Right = Republicans, especially Richard Nixon.

Wrong = everyone else, especially George McGovern.

Following family tradition, I was once very passionate about politics, but not so much any more.  And things are never crystal clear to me these days.

But here's one clear thing: despite growing up with a signed picture of Richard Nixon staring down at me every time I practiced the piano, I grew a George McGovern heart.

He loved people.  He believed in protecting the environment.  He believed in equality for all American, regardless.  He believed that it was outrageous that any child in this country -- or anywhere -- should be hungry.  And he loved peace.  Unfortunately for his presidential campaign, around our family table -- and around the tables of most of America in 1972 -- loving peace and longing for an end to the Vietnam War suggested that he loved Communists, and was probably a closeted one, himself.

Nope.  He loved America, and wrote this in his last book, What It Means to Be a Democrat:  

"... this is the time for us to heal our nation’s rifts and to deliver on her promise as we see it: a republic that is good to all. It is not for nothing that I will go to my grave believing that ours is the greatest country on earth.”

That's my kind of guy.  Rest in peace, Senator McGovern.

Wednesday, October 17, 2012

Cookies of Joy

St. Hildegard?
Many years ago, I attended a Benedictine-led workshop and consequently went through an intense St. Hildegard of Bingen phase.  

What's not to love about this 12th Century German Abbess?   Scholar, musician, herbalist, cookie baker, visionary, peace maker.  And earlier this month, on October 4, Pope Benedict named her a Doctor of the Church.  (Which, for all of you non-Catholic readers, is an honor given by the Pope to some extra holy saints whose extensive writings have remained relevant throughout the centuries.  She joins the ranks of the big guns -- Ambrose, Augustine, Thomas Aq. and my dear Little Flower among them.)

Clay and I recently went to the Ferdinand Folk Festival to hear one of our favorites, Colin Hay.  There, the Sisters of St. Benedict were selling their delicious cookies.  We had hoped for gingersnaps, but they were sold out, and one of the Sisters suggested we try the Hildegard cookies.  Oh my.  They were delicious -- spicy and comforting.  St. Hildegard said these cookies could "slow the aging process, create a cheerful countenance, lighten a heavy heart and release intelligence".  Well.  Who wouldn't benefit from a couple of those cookies?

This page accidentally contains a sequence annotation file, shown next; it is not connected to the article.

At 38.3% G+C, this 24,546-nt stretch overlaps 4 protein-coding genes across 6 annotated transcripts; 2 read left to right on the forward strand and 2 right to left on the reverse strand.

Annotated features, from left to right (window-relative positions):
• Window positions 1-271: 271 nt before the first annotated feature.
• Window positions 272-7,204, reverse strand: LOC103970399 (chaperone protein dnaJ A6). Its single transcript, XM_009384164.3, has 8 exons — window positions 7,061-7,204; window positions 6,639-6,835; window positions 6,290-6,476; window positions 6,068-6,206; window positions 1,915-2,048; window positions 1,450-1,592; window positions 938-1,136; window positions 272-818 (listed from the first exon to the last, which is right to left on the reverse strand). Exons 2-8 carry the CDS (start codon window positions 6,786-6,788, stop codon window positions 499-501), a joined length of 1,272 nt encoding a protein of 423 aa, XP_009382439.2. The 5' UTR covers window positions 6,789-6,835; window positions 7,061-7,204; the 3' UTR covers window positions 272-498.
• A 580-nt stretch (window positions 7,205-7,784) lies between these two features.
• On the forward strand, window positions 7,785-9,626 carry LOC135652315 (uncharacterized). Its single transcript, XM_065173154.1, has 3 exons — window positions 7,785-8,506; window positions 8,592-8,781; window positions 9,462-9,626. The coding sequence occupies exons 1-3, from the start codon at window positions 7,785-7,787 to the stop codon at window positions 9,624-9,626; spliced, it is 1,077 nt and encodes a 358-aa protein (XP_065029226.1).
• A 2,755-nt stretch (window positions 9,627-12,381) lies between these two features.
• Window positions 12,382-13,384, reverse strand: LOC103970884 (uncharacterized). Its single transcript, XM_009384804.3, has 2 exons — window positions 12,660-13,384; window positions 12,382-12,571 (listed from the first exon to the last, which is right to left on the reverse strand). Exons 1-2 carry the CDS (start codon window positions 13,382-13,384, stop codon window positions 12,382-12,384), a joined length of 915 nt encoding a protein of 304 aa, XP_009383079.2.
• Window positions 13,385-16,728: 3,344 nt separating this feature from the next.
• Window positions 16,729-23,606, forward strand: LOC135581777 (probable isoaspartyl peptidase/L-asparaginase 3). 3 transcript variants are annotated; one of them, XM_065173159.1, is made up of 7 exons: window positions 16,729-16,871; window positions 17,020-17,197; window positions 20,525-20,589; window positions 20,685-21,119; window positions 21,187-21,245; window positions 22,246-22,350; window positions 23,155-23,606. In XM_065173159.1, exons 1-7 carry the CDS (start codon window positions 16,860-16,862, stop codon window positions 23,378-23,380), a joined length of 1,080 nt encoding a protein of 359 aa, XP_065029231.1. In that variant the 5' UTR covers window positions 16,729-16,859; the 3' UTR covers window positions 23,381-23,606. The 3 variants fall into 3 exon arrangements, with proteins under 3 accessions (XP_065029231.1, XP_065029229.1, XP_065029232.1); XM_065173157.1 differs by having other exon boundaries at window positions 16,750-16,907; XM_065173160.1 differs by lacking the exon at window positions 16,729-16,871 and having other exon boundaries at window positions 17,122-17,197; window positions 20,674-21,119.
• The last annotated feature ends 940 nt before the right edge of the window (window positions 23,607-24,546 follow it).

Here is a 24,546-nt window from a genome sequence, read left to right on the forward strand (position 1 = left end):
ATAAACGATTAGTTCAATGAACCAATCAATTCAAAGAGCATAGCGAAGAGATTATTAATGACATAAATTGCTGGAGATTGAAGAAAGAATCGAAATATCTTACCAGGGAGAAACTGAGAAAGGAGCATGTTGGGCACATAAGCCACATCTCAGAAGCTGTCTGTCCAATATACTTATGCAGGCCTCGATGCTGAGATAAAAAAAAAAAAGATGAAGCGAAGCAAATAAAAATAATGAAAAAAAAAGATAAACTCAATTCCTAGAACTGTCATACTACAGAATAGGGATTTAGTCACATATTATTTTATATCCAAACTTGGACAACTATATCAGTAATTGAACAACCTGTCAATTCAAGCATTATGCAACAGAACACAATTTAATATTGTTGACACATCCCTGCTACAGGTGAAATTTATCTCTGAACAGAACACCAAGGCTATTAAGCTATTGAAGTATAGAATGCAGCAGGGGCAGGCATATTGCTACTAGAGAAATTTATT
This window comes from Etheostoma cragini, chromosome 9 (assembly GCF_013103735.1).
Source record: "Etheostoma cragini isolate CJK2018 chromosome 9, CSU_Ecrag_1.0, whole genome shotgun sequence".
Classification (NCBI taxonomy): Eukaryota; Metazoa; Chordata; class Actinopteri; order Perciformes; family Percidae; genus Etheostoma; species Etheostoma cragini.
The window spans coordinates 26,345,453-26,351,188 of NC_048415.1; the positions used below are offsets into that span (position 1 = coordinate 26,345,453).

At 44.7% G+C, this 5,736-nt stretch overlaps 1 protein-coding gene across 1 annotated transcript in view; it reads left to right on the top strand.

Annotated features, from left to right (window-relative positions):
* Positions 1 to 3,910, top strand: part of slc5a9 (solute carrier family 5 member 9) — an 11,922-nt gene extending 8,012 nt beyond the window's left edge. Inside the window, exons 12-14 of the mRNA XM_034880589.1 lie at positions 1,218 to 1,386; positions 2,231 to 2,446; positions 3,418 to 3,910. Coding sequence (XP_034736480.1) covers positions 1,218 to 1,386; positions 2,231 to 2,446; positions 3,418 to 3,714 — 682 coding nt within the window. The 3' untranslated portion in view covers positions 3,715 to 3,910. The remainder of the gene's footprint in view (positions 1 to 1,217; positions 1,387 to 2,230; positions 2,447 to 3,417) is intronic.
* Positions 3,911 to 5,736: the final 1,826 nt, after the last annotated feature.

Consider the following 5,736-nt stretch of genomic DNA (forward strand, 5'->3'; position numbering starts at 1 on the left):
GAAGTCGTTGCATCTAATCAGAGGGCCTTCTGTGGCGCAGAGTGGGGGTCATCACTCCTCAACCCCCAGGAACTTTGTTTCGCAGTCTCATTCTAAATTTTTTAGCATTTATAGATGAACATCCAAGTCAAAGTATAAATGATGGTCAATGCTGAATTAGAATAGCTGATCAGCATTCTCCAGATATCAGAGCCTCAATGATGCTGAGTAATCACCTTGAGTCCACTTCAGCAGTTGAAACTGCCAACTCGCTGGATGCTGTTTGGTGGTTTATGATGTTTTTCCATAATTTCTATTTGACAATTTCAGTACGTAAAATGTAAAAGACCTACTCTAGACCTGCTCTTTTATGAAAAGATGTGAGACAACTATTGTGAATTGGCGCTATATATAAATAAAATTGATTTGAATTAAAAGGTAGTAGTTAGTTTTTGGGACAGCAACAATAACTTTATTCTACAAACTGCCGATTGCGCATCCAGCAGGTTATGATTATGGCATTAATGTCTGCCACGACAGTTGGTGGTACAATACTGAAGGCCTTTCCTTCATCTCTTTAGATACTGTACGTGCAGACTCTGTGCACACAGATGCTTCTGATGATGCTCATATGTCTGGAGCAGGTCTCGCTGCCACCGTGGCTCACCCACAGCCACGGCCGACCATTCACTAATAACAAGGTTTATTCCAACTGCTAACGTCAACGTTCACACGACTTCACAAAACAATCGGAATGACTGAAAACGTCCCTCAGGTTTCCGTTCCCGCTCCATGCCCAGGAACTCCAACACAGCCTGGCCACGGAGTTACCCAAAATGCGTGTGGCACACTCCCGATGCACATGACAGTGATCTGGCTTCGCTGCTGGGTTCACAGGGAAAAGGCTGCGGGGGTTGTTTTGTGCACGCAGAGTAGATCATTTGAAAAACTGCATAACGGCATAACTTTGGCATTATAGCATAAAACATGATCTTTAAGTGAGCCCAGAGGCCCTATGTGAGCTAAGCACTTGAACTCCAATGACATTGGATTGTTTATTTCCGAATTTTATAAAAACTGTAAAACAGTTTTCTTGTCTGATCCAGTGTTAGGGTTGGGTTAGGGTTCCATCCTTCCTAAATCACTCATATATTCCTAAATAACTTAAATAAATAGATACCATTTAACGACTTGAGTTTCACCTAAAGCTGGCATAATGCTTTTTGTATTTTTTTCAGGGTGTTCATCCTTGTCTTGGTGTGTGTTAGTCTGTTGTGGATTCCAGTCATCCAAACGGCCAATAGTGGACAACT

While I should support the Sisters and just order a case of cookies from them (as I am in great need of intelligence releasing lately), I thought I would try to make them up myself.  So, I did an internet search for recipes.  After several failed attempts, I found a recipe from the book From Saint Hildegard's Kitchen, which I think must be very close to the Ferdinand Sisters' recipe.  I also added a few comments of my own when my intelligence was released:

Cookies of Joy
Cookies and tea on my Aunt Edna's china tea set -- my dad had sent it to her when he was in Korea, and she gave it to me for a wedding gift.  Plus, the last of my St. Therese Day roses.  

Preheat oven to 400 degrees.

12 Tablespoons plus 1 teaspoon unsalted butter
3/4 cup brown sugar
1/3 cup honey
4 egg yolks
2 1/2 cups spelt flour* (or whole wheat flour) 
1 teaspoon salt
2 rounded Tablespoons of "Spices that Bring Joy"

First, make your Spices that Bring Joy:  3 parts cinnamon, 3 parts nutmeg and 1 part ground cloves.  (I would suggest buying new spices if yours are more than 6 months old -- they lose some of their zip, you know.)  Mix well, and store in an airtight container for your next batch of cookies.

Melt the butter in a medium bowl.  When it is cool, add sugar, honey and egg yolks; beat lightly.  Add spelt flour and spices.  Mix well.  Divide the dough into two discs and wrap with plastic; place in refrigerator for at least 3 hours.  When chilled, roll out dough on very lightly floured board to about 1/4 inch.  Cut into round or rectangles and place onto parchment- or Silpat-lined cookie sheets.  Bake for 10-15 minutes, watching carefully, until golden brown.  (You want them to be crisp.)  After a few minutes, remove to cooling racks.  When completely cool, store in airtight container.  

*If you live in a little town like me where few know what spelt flour is, you can order it from King Arthur here.

Peace.  And joyful cookies.

Tuesday, October 16, 2012

Driving me to post...